Heart of Brass

Heart of Brass

by Felicity Banks


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Product Details

ISBN-13: 9781922200587
Publisher: Odyssey Books
Publication date: 07/28/2016
Series: Antipodean Queen , #1
Pages: 306
Product dimensions: 5.50(w) x 8.50(h) x 0.69(d)
Age Range: 15 - 18 Years

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Heart of Brass 4 out of 5 based on 0 ratings. 2 reviews.
Anonymous More than 1 year ago
"Society doesn't allow young men to marry science experiments". Straight from that first line we steam into enormous fun. Emmeline Muchamore needs to marry and fast to save her family from penury. But .. "Mrs Dawes was unlikely to appreciate the sight of her perspective daughter in law steaming violently from between the breasts." Our heroine must take action to prevent this, as any well-bred lady would, understandably,  but what she does is disastrous. In just one day she plunges from the eligible ranks of London's high society to a grim prison ship. To keep her brass heart a secret Miss Muchamore adopts one desperate measure after another. She is even forced to associate with, sniff, an Irish currency lad, Patrick. What a come-down for a British lady. But equipped with her probability parasol and pet rats and her affinity with the mysterious properties of metals, our Emmaline hangs firmly on to her bonnet. "This new horizon was mine. It just didn't know it yet." Felicity Banks has created a heroine whose foibles and prejudices only add to her strengths. I loved the droll lines delivered on every page. Readers might also become intrigued by the events in non-steampunk Australian history referenced in this rollicking story. With 'Heart of Brass' you also get a second book. Yes, two for the price of one, more in fact, because 'After the Flag Fell' is a Choose-Your-Own-Adventure style bonus which picks up after the exciting finale of Heart of Brass. YOU can choose what fate befalls the characters! There are all sorts of scenarios to act out. I spent another two hours engrossed in the possibilities - meeting a terrible fate too often and trying again and again for a nicer ending.
TracyJTJ More than 1 year ago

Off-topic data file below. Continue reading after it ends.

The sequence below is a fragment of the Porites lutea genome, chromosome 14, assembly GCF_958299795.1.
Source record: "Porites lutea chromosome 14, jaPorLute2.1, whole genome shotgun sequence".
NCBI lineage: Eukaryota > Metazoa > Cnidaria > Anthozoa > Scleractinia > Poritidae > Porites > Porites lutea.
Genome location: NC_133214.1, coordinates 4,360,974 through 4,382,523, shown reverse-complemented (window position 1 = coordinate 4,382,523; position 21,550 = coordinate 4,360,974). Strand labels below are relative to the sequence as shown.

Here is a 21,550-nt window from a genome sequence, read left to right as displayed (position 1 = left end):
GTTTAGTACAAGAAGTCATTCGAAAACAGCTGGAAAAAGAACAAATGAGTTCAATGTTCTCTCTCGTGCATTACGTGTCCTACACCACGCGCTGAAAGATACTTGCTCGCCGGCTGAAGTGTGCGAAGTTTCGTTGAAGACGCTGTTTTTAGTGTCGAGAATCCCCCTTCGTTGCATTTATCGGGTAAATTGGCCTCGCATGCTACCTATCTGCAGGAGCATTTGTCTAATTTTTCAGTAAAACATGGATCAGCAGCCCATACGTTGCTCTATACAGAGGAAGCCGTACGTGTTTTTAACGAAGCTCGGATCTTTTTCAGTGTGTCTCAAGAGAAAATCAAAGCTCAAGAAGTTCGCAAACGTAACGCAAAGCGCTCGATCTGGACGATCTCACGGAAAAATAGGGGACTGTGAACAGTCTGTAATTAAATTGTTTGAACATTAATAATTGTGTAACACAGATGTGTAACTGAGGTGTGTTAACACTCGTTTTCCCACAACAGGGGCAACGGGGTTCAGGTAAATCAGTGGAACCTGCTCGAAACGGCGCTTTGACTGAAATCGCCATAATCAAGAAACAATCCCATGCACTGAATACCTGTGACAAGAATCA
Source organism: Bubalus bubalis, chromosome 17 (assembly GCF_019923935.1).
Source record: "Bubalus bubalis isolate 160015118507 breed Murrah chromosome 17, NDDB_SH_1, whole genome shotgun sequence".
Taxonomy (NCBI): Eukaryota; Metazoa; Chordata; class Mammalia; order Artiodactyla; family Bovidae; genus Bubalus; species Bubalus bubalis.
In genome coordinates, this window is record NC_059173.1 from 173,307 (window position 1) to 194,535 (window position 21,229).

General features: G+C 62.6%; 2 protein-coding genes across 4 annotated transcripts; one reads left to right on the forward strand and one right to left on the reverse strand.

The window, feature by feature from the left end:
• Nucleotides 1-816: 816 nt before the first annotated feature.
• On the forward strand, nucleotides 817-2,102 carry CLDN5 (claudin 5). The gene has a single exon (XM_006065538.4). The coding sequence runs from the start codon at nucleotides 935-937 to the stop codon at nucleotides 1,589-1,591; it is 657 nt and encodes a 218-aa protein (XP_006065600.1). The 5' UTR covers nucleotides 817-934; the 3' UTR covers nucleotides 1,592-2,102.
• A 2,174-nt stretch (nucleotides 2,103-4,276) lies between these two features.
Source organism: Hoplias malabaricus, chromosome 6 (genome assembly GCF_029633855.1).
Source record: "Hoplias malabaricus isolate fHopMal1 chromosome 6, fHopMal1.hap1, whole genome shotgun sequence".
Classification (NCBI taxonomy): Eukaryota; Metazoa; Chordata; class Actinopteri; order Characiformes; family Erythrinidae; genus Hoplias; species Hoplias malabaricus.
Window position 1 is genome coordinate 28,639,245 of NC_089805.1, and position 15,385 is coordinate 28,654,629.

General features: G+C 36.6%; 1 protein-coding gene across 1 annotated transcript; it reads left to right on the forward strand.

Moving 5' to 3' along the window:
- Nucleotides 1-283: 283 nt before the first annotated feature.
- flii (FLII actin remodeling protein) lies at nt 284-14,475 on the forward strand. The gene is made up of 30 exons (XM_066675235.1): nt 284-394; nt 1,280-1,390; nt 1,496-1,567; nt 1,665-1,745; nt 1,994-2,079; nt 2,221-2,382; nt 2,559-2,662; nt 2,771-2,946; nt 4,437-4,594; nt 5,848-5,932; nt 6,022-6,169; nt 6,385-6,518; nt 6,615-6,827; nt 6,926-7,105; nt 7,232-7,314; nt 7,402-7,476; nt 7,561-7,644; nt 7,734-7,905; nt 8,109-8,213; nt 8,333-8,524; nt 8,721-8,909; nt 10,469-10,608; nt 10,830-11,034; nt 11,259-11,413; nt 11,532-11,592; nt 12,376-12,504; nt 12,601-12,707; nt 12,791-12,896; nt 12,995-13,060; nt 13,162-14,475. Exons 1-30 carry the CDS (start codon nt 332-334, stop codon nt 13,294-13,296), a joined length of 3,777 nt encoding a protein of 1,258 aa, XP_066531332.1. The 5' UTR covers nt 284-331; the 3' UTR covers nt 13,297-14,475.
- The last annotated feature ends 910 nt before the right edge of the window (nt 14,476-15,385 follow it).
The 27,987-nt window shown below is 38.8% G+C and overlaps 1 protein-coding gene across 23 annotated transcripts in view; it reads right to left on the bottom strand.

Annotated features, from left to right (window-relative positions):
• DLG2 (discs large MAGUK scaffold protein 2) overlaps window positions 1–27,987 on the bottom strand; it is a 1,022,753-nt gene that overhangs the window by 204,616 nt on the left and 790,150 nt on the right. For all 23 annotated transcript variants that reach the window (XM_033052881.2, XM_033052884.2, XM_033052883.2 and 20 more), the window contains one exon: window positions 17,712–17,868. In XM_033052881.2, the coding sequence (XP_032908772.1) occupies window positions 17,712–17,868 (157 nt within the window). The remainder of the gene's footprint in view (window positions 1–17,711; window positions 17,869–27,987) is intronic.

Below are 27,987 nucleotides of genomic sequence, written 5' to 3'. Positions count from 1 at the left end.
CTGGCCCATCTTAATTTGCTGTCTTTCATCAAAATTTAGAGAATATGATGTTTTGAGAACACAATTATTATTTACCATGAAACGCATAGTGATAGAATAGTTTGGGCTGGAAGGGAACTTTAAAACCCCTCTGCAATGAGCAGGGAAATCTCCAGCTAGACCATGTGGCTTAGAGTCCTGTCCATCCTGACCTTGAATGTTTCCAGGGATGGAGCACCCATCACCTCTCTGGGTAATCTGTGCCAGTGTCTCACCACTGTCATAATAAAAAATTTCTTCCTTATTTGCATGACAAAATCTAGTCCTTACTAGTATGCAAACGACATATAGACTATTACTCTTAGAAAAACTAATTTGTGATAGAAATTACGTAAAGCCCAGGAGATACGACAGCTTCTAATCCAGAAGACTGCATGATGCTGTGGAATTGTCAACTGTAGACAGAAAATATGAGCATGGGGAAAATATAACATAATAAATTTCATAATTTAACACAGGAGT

How could I resist steam punk set in colonial Australia? Felicity Banks’ debut novel Heart of Brass, was everything I was hoping it would be and more. I love steam punk novels and Banks has put her own twist on the genre in this one. From the novelty of the book being set in colonial Australia, to the notion that the metals are in some way sentient, this was a refreshing, fun, rollicking story. Emmeline’s family fortunes have taken a nosedive and she has been slowly selling the family’s more valuable possessions in order to keep up the appearance of respectable gentility. The family’s future depends on her marrying well. In the opening scene of the novel we see her waiting for the arrival of her potential beau and his mother. Of course the meeting with the beau and his mother goes awry and the ensuing events see Emmeline transported to Australia — thus begins the real adventure. Emmeline is not your average Victorian miss. Her father replaced her heart when she was nine, with a mechanised one made out of brass and silver. Emmeline is a practical young woman and has inherited her father’s technological genius. She likes nothing more than tinkering with and inventing new machinery in her workshop. The novel is told in first person and the Emmeline’s voice throughout is delightful, in that it conveys what I imagine is a very convincing Victorian voice. The character is well developed and actually learns and changes during the course of the book. I love the way that Emmeline, though resourceful and intelligent, has her own failings. Her Victorian snobbery and adherence to the dictates of fashion are tested and eroded. Banks writes Emmeline with a dry wit and at times her thoughts will make you laugh out loud. The pacing of the story was steady from the beginning but very much picked up once Emmeline was in Australia. I felt occasionally that the very Victorian nature of the character’s voice — that prim and proper manner about her, did sometimes lessen the pace of some of the action sequences. However, ironically I still found them vastly enjoyable because even when chaos was erupting around her, she was still so “straight laced.” The weaving of Australian history into Emmeline’s adventure was clever and there were some fabulous twists and turns in the escapades of Emmeline and her companions. I had no trouble visualising any of the scenes and settings that Banks wrote, which is a testament to her writing. I found myself not wanting to put this book down and read it very quickly. This is a fabulous yarn and well worth your time to pick up and read I highly recommend it. Four Stars!